I want all Ghanaians to ask the president what technology is he going to employ that will not destroy the forest. He said they can mine and not destroy the forest, that’s his only assurance but there is nothing like bauxite mining in a watershed.
There is nothing like that and I think we will want to challenge every Ghanaian to go look it up. There is nothing like that.” deputy national director for A Rocha Ghana Daryl Bosu told Africafeeds.com.
The China Connection
Government of Ghana is seeking to mine bauxite in the Atewa Forest Reserve in a deal which will see the country benefit from $2 billion worth of infrastructure projects from the China Development Bank in exchange for the mineral.
The Sino-hydro barter deal which was approved by a one sided Parliament following a boycott from the minority, according to government is expected to address the road infrastructure deficit in the West African Nation.
Although the first tranche of the money; $500 million is yet to be released, movements have already started in clearing access roads into the Atewa Forest Reserve for commencement of the bauxite mining.
The Ghana Integrated Aluminium Development Corporation, GIADEC established by an Act of parliament is the body leading the mining activities.
Depleting Ghana’s Forest Cover
A recent report by the World Resources Institute (WRI) disclosed Ghana lost a 60 per cent of its forest cover between 2017 and 2018, the highest in the world.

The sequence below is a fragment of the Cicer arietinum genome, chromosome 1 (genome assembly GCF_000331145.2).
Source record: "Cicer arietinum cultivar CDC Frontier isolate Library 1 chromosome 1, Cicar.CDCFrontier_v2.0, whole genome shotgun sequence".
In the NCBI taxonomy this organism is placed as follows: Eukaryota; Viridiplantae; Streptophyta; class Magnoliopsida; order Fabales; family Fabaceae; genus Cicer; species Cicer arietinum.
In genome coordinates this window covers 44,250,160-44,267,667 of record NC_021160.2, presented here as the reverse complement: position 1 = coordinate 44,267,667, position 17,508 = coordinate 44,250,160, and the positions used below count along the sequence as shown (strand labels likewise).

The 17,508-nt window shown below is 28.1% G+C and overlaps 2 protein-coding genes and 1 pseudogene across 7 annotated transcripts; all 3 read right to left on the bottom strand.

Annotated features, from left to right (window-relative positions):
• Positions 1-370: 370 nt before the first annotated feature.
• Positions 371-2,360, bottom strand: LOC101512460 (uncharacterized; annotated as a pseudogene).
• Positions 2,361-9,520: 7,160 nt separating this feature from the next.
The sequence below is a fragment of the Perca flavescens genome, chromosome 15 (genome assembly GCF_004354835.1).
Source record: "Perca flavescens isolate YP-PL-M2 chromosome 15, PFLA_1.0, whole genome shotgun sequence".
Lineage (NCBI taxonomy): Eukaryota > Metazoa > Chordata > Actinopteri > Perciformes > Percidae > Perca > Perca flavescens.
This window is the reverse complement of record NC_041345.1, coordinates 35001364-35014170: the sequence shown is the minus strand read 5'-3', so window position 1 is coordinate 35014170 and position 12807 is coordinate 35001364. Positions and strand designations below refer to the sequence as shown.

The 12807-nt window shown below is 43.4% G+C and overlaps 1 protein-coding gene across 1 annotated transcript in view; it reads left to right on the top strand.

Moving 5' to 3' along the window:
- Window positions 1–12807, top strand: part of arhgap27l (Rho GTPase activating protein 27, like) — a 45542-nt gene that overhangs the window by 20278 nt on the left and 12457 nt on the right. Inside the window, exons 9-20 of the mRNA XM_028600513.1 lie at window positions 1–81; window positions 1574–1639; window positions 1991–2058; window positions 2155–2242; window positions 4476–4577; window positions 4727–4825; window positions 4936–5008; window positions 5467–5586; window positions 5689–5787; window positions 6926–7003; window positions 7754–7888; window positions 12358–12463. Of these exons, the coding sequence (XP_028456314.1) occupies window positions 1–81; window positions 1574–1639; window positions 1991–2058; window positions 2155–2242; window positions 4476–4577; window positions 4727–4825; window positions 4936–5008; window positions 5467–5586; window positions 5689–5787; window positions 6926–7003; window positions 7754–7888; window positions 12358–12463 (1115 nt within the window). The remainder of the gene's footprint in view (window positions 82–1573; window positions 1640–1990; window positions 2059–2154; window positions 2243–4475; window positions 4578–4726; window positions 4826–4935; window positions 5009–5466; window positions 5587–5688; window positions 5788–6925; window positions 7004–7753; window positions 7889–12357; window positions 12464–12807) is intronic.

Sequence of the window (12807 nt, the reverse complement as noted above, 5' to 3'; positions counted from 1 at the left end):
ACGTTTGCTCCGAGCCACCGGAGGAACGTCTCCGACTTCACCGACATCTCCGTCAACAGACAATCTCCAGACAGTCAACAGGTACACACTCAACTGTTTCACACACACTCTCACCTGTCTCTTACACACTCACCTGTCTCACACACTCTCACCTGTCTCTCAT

The report curled from the Global Forest Watch (GFW) used updated remote sensing and satellite data from the University of Maryland and estimates that there was a 60% decrease in Ghana’s primary rainforest within a year.
Ghana was closely followed by its neighbor Côte d’Ivoire which lost 28% of its forest cover. In total the world lost 3.6 million hectares of primary rainforest last year—an area the size of Belgium in 2018.
Ghana for many years was one of the leading timber exporters in the world. This has resulted in its forest cover shrinking drastically. A report from Ghana’s government agency, Forestry Commission in a 2016 report disclosed about 80% of the country’s forest resources had been lost to illegal logging since 1990.
A recent UN biodiversity report urged the governments across the world to protect wildlife or all life on Earth will suffer, including humans.
“The government of Ghana has a tremendous opportunity to demonstrate that it is committed to preserving the country’s natural life support system and ecosystems that are critical for the health of the global environment by preventing mining in the Atewa Forest and instead designating it a national park” said Russ Mittermeier, GWC’s Chief Conservation Officer and chair of the IUCN SSC Primate Specialist Group.